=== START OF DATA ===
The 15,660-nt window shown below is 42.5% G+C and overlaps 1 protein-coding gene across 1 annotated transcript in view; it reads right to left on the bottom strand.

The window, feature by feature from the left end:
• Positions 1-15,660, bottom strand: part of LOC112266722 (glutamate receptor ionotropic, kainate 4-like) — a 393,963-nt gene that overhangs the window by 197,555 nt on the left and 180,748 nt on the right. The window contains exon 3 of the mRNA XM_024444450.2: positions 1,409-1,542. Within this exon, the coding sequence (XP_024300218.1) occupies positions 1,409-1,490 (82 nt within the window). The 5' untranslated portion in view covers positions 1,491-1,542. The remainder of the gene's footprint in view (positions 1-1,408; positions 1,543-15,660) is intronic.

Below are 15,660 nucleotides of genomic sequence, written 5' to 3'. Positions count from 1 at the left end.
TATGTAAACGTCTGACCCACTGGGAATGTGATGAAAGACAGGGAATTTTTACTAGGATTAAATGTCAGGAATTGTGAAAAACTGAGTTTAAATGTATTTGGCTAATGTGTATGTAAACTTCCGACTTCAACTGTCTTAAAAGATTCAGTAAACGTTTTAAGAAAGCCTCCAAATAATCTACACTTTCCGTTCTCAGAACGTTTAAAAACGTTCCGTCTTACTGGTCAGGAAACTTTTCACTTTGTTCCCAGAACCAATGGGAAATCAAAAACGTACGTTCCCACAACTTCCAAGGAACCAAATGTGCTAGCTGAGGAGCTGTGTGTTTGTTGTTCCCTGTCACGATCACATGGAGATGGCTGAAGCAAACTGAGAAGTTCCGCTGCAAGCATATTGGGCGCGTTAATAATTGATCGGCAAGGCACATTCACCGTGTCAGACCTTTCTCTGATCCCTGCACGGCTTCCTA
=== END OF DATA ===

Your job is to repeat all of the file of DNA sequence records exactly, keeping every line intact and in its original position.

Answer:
The 15,660-nt window shown below is 42.5% G+C and overlaps 1 protein-coding gene across 1 annotated transcript in view; it reads right to left on the bottom strand.

The window, feature by feature from the left end:
• Positions 1-15,660, bottom strand: part of LOC112266722 (glutamate receptor ionotropic, kainate 4-like) — a 393,963-nt gene that overhangs the window by 197,555 nt on the left and 180,748 nt on the right. The window contains exon 3 of the mRNA XM_024444450.2: positions 1,409-1,542. Within this exon, the coding sequence (XP_024300218.1) occupies positions 1,409-1,490 (82 nt within the window). The 5' untranslated portion in view covers positions 1,491-1,542. The remainder of the gene's footprint in view (positions 1-1,408; positions 1,543-15,660) is intronic.

Below are 15,660 nucleotides of genomic sequence, written 5' to 3'. Positions count from 1 at the left end.
TATGTAAACGTCTGACCCACTGGGAATGTGATGAAAGACAGGGAATTTTTACTAGGATTAAATGTCAGGAATTGTGAAAAACTGAGTTTAAATGTATTTGGCTAATGTGTATGTAAACTTCCGACTTCAACTGTCTTAAAAGATTCAGTAAACGTTTTAAGAAAGCCTCCAAATAATCTACACTTTCCGTTCTCAGAACGTTTAAAAACGTTCCGTCTTACTGGTCAGGAAACTTTTCACTTTGTTCCCAGAACCAATGGGAAATCAAAAACGTACGTTCCCACAACTTCCAAGGAACCAAATGTGCTAGCTGAGGAGCTGTGTGTTTGTTGTTCCCTGTCACGATCACATGGAGATGGCTGAAGCAAACTGAGAAGTTCCGCTGCAAGCATATTGGGCGCGTTAATAATTGATCGGCAAGGCACATTCACCGTGTCAGACCTTTCTCTGATCCCTGCACGGCTTCCTA